Aberlin asked Sivin to recall Matthews from when they were in elementary school together. Matthews, he said, was “one of the funny kids,” while Matthews remembers Sivin as a “smarty pants.”
Christy Hutchcraft said, “Tim O’Brien has been a revelation to me.” Like O’Brien, Hutchcraft’s father was drafted to serve in the Vietnam War. “O’Brien put a face on something about my father” that she had desired to know more about.
Aberlin asked Head of Technology Charles Polizano P’18 to show a video clip of Tim with his sons. The boys said about their father, “his mood depends on whether he has good or bad writing days.” Aberlin asked Matthews how he got the sons to be so open with their comments. Matthews explained that he was not intrusive, using only one camera. Indeed, O’Brien told him that his favorite scene in the film was with his sons because “he learned the most about himself and his family.”
Matthews said that the film shows the “pain of writing,” the “torture of the creative process.”
In another clip, O’Brien is leafing through an envelope of scraps of paper on which he has written ideas for chapters of his book. He describes them as “fireflies that shoot through my thoughts.”
Hutchcraft said the scene “captures the messiness of writing.” O’Brien, when he is stuck in the messiness and has writer’s block, literally gets down on the kitchen floor to scrub it. Sometimes, “messy” can be a good thing, Hutchcraft said.
Aberlin asked Matthews how he organized over 100 hours of film and condensed it into an hour and a half. “Every story is different,” he explained and sometimes there is organization to what seems a mess. “The thing you are looking for leads you to the thing you weren’t looking for,” he said.
In another video clip, O’Brien is reading to his kids. “He was essentially taking time away from his family so that he could give his family a memento after he died,” Matthews recalled. “That struck me a lot, especially since I was spending a lot of time away from my own family in order to make this film. It’s a dilemma most of us find ourselves in with regard to work and family — we spend all this time away from the people we love so that we can support and spend more time with the people we love.”
Aberlin invited the audience to ask questions in the Q&A feature, which was moderated by Head of Arts Michael Robinson. In response to a question about O’Brien and the trauma of war, Matthews said O’Brien saw “struggling as part of living” and that O’Brien was “very open about his own trauma. In bed every night, O’Brien imagines himself falling asleep in the safety of a bunker, Matthews said.
Someone else asked about O’Brien’s ever-present baseball cap and Matthews explained, “Tiim owns a ton of hats” and his casual dress has become a different kind of “uniform.”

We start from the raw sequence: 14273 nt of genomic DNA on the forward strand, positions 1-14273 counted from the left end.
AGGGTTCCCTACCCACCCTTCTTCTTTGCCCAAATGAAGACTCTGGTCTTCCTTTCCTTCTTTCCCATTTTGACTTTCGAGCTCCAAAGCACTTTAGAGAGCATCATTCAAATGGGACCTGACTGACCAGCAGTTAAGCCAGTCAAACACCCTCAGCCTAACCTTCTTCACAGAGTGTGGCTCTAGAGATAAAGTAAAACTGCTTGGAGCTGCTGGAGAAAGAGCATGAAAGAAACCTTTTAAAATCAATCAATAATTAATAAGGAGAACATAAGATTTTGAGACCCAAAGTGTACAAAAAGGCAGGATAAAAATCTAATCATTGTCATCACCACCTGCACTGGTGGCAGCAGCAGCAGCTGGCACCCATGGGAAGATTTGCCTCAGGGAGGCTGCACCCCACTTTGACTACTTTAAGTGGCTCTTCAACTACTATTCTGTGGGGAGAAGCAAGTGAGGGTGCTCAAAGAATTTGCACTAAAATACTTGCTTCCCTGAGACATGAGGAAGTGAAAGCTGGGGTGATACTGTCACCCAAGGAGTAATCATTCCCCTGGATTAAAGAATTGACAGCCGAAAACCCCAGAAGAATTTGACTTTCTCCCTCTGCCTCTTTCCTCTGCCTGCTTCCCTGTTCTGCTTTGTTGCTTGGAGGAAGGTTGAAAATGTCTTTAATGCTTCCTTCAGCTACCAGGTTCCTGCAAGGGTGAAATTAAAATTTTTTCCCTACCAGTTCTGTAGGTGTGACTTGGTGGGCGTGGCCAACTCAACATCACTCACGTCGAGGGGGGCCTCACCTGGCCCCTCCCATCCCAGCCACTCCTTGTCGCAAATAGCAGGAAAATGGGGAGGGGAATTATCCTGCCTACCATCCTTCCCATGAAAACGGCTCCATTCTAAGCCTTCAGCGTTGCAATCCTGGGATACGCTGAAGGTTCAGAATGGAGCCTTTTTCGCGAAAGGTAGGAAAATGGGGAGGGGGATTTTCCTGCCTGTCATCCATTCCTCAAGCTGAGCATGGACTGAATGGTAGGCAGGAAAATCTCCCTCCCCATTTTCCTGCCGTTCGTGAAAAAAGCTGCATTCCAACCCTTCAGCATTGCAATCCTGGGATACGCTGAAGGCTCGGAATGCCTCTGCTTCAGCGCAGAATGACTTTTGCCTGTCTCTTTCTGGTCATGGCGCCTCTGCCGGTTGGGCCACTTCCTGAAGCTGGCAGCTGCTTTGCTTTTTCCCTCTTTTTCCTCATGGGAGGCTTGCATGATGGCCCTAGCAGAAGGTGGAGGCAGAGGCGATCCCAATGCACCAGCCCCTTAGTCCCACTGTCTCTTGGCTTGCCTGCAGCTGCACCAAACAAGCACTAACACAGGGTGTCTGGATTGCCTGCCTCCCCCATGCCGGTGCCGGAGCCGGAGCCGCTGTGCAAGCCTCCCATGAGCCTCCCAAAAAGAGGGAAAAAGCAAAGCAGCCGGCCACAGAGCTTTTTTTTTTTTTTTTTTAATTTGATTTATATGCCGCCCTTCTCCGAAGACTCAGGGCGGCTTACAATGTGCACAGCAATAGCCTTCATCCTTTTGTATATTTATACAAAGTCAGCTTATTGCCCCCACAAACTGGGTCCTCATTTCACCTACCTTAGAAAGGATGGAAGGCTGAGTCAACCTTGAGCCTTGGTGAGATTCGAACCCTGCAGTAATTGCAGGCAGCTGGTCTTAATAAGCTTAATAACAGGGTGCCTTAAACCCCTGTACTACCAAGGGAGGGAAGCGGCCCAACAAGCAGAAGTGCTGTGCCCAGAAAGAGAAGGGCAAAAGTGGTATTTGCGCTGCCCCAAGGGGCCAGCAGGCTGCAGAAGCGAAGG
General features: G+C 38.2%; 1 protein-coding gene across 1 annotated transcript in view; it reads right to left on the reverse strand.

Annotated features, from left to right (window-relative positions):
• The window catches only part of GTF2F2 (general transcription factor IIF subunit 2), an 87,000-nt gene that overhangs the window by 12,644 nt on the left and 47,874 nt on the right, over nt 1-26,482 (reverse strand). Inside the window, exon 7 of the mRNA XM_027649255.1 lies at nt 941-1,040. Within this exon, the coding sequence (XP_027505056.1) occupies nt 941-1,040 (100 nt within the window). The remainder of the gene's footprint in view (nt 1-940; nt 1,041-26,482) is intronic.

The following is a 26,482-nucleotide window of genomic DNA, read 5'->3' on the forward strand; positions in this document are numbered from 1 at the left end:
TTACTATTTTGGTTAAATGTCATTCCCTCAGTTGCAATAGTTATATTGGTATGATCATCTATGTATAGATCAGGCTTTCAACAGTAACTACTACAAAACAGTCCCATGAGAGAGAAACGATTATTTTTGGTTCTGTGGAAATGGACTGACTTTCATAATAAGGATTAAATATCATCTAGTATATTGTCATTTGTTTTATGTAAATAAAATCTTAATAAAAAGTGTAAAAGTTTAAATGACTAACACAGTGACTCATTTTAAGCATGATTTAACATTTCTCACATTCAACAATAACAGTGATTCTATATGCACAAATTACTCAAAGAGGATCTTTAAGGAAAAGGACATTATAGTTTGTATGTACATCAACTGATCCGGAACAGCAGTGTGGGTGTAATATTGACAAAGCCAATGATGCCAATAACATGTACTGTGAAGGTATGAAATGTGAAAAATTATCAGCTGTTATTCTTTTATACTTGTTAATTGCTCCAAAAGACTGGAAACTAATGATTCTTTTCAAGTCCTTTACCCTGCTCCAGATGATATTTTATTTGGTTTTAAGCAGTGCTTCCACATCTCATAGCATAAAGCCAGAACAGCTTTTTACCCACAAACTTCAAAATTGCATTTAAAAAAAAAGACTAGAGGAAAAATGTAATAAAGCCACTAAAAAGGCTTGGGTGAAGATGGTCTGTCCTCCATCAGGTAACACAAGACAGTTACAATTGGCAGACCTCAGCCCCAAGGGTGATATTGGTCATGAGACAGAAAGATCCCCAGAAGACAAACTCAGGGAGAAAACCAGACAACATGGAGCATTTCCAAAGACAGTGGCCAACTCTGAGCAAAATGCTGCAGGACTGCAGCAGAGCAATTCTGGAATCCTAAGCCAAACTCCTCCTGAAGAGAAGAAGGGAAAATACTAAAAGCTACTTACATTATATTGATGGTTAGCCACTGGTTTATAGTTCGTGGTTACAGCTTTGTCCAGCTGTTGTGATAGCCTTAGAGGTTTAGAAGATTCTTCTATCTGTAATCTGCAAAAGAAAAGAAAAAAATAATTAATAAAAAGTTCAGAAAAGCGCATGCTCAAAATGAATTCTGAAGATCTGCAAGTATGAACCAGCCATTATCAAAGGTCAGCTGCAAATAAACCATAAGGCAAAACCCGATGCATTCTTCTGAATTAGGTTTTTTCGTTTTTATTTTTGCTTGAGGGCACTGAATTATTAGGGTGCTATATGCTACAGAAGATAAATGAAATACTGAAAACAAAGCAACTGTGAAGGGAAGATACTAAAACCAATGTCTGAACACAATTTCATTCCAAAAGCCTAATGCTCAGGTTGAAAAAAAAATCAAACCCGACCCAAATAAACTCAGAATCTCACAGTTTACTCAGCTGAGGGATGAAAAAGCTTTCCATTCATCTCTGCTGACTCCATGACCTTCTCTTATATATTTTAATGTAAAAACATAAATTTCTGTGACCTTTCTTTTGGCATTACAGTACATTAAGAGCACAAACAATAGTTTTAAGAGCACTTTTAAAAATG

In another clip, O’Brien notes that he is known as a “war writer” and will be “remembered for the thing that most haunted me.” Matthews said O’Brien takes pride in his books and that many veterans find them relatable. Sivin observed that O’Brien is tough on himself and pessimistic even in his peace activism. Matthews said that in one part of The Things They Carried, the character, who might have thought about dodging the draft, says, “I was a coward. I went to war.”
What would Matthews like the viewer to take away about O’Brien? “That he’s fiercely honest about the nation and himself,” Matthews said, “And he maintains a sense of humor about it. For that reason, he’s one of the few artists who’s real, honest, and open enough to let us witness his struggles. Especially in turbulent times like the ones we’re living in now, Tim makes for a good companion. Everyone wants to know they’re not alone in their struggles, and I hope they find some level of comfort in seeing Tim, who’s had various struggles in his life, if not completely emerge from these struggles, figure out how to live with them. Tim recognizes the value of struggle — that to live is to struggle, because struggling means you care. So it is not something we should avoid, but rather pay attention to, and nourish.”
“Also,” Matthews said, “I hope viewers reconsider America’s long fraught relationship to war and the military. Tim is wrestling with something we all should be wrestling with: what it means to live in a highly militarized nation, engaged in military action around the world, with a culture and politics that revolve around WAR.”
In the final clip that Aberlin shared, Aberlin said that Tim O’Brien summarizes the film in words to his sons: “It’s hopeless, but pretend it’s not.”